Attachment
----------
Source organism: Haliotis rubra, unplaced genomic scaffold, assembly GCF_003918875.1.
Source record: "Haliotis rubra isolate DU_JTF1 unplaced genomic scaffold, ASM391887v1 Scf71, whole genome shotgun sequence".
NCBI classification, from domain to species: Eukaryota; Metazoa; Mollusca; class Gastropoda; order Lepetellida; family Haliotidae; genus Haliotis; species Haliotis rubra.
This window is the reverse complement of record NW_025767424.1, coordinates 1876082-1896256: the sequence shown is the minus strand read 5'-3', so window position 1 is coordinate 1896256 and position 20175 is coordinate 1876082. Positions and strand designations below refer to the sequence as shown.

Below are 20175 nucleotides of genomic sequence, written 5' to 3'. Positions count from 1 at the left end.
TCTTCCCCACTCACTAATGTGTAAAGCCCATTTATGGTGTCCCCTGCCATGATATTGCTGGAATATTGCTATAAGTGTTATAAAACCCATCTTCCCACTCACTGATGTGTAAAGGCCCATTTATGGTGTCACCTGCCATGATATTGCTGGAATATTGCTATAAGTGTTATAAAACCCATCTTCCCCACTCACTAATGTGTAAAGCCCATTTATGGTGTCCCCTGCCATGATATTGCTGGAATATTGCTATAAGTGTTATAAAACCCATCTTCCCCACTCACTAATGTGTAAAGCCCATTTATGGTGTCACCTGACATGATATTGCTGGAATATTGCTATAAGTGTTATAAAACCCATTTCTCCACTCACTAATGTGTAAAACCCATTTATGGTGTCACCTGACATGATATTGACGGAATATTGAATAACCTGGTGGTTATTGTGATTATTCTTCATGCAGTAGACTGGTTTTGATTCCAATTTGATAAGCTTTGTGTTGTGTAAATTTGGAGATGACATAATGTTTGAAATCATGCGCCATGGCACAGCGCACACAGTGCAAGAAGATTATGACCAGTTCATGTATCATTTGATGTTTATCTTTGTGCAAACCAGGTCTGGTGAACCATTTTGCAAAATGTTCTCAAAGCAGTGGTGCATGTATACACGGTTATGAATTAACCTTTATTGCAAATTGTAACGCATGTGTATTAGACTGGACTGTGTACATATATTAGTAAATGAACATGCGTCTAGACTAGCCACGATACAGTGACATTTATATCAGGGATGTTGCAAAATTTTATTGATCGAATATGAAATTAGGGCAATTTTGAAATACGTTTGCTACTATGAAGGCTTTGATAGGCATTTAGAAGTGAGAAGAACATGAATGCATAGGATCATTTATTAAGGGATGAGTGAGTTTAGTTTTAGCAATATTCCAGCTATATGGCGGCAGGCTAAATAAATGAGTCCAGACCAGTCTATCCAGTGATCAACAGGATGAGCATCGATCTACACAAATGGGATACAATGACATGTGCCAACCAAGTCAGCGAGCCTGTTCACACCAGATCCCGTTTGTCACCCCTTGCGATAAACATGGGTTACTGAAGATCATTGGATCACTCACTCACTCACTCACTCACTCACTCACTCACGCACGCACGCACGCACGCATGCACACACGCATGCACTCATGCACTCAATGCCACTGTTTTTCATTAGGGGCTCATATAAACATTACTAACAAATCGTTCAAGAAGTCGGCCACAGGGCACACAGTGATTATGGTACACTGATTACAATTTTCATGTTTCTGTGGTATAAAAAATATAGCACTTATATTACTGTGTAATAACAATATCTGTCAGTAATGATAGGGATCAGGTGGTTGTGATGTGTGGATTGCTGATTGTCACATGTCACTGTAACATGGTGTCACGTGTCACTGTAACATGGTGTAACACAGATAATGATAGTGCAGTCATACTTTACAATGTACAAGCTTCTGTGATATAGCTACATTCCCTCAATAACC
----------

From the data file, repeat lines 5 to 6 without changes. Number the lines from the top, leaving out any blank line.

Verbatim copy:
Below are 20175 nucleotides of genomic sequence, written 5' to 3'. Positions count from 1 at the left end.
TCTTCCCCACTCACTAATGTGTAAAGCCCATTTATGGTGTCCCCTGCCATGATATTGCTGGAATATTGCTATAAGTGTTATAAAACCCATCTTCCCACTCACTGATGTGTAAAGGCCCATTTATGGTGTCACCTGCCATGATATTGCTGGAATATTGCTATAAGTGTTATAAAACCCATCTTCCCCACTCACTAATGTGTAAAGCCCATTTATGGTGTCCCCTGCCATGATATTGCTGGAATATTGCTATAAGTGTTATAAAACCCATCTTCCCCACTCACTAATGTGTAAAGCCCATTTATGGTGTCACCTGACATGATATTGCTGGAATATTGCTATAAGTGTTATAAAACCCATTTCTCCACTCACTAATGTGTAAAACCCATTTATGGTGTCACCTGACATGATATTGACGGAATATTGAATAACCTGGTGGTTATTGTGATTATTCTTCATGCAGTAGACTGGTTTTGATTCCAATTTGATAAGCTTTGTGTTGTGTAAATTTGGAGATGACATAATGTTTGAAATCATGCGCCATGGCACAGCGCACACAGTGCAAGAAGATTATGACCAGTTCATGTATCATTTGATGTTTATCTTTGTGCAAACCAGGTCTGGTGAACCATTTTGCAAAATGTTCTCAAAGCAGTGGTGCATGTATACACGGTTATGAATTAACCTTTATTGCAAATTGTAACGCATGTGTATTAGACTGGACTGTGTACATATATTAGTAAATGAACATGCGTCTAGACTAGCCACGATACAGTGACATTTATATCAGGGATGTTGCAAAATTTTATTGATCGAATATGAAATTAGGGCAATTTTGAAATACGTTTGCTACTATGAAGGCTTTGATAGGCATTTAGAAGTGAGAAGAACATGAATGCATAGGATCATTTATTAAGGGATGAGTGAGTTTAGTTTTAGCAATATTCCAGCTATATGGCGGCAGGCTAAATAAATGAGTCCAGACCAGTCTATCCAGTGATCAACAGGATGAGCATCGATCTACACAAATGGGATACAATGACATGTGCCAACCAAGTCAGCGAGCCTGTTCACACCAGATCCCGTTTGTCACCCCTTGCGATAAACATGGGTTACTGAAGATCATTGGATCACTCACTCACTCACTCACTCACTCACTCACTCACGCACGCACGCACGCACGCATGCACACACGCATGCACTCATGCACTCAATGCCACTGTTTTTCATTAGGGGCTCATATAAACATTACTAACAAATCGTTCAAGAAGTCGGCCACAGGGCACACAGTGATTATGGTACACTGATTACAATTTTCATGTTTCTGTGGTATAAAAAATATAGCACTTATATTACTGTGTAATAACAATATCTGTCAGTAATGATAGGGATCAGGTGGTTGTGATGTGTGGATTGCTGATTGTCACATGTCACTGTAACATGGTGTCACGTGTCACTGTAACATGGTGTAACACAGATAATGATAGTGCAGTCATACTTTACAATGTACAAGCTTCTGTGATATAGCTACATTCCCTCAATAACC